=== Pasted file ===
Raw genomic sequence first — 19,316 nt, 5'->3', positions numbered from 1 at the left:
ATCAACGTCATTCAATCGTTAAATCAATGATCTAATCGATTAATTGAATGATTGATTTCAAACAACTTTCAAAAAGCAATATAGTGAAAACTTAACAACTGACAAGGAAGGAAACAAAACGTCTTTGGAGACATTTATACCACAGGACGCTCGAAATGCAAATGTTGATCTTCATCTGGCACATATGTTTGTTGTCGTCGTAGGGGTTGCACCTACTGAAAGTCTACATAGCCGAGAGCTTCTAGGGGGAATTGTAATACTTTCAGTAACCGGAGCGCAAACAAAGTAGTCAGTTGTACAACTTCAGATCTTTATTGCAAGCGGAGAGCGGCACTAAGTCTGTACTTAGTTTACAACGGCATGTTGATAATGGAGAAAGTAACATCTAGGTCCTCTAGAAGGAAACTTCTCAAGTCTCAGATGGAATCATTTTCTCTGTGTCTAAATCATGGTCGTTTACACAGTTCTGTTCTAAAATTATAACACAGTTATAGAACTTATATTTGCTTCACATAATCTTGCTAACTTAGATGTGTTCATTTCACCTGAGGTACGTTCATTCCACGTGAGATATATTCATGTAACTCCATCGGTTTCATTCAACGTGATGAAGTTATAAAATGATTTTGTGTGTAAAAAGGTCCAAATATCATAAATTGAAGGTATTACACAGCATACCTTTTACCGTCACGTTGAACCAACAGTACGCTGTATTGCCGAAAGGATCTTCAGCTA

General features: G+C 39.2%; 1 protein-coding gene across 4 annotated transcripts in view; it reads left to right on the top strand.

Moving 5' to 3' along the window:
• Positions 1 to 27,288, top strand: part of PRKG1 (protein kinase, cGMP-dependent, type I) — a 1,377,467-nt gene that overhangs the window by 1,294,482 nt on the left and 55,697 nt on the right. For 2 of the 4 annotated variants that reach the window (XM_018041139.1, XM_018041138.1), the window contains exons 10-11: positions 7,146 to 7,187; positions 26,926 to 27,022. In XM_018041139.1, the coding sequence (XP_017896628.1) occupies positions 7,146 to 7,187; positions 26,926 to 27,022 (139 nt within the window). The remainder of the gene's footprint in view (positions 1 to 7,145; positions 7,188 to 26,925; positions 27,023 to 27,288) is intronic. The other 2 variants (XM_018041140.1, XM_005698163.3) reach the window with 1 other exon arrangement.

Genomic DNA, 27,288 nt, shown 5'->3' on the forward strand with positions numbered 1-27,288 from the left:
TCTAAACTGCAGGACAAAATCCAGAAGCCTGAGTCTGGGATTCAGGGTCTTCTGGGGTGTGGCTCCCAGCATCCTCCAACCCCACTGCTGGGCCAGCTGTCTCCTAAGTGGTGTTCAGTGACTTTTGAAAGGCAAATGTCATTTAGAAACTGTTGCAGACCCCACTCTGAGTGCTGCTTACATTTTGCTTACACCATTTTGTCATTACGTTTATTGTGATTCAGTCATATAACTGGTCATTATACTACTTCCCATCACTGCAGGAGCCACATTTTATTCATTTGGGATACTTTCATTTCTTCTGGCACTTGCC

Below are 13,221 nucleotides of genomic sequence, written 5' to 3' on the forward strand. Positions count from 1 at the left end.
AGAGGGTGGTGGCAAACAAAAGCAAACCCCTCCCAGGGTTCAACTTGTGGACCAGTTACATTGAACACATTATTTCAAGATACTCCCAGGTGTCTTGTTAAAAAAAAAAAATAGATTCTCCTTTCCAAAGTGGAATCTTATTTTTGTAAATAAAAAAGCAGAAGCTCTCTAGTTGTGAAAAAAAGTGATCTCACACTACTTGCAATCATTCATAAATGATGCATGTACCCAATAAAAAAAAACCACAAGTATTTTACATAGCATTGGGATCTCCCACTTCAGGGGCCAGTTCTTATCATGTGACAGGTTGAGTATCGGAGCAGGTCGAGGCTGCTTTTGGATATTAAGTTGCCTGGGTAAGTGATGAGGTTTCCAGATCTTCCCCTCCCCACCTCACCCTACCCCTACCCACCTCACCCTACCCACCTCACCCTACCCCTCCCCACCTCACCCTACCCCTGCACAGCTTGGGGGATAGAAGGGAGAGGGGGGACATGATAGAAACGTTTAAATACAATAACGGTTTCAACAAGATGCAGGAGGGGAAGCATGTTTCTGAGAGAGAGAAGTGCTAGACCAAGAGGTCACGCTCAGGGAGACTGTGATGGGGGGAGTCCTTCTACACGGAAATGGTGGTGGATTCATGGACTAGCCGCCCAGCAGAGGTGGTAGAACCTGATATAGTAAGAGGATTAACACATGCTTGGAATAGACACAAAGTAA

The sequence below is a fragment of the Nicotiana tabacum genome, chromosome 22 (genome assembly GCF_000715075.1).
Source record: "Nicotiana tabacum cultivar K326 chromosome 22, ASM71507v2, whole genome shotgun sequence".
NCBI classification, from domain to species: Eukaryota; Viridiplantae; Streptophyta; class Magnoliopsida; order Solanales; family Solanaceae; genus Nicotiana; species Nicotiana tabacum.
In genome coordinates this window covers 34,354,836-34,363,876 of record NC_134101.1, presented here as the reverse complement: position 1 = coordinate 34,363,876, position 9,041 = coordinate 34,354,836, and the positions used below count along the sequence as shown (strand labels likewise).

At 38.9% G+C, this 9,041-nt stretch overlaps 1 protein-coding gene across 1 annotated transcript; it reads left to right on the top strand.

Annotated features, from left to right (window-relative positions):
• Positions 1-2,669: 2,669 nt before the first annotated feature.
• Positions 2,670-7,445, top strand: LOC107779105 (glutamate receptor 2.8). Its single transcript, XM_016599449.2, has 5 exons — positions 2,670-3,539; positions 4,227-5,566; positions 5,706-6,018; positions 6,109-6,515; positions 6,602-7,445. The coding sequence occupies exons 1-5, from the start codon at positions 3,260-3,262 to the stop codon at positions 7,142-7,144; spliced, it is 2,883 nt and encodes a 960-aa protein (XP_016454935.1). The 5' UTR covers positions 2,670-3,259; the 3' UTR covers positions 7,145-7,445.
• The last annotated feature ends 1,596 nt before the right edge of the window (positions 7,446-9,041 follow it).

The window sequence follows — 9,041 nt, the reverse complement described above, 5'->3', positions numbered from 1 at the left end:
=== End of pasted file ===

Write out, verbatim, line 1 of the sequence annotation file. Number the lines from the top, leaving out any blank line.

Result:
Raw genomic sequence first — 19,316 nt, 5'->3', positions numbered from 1 at the left: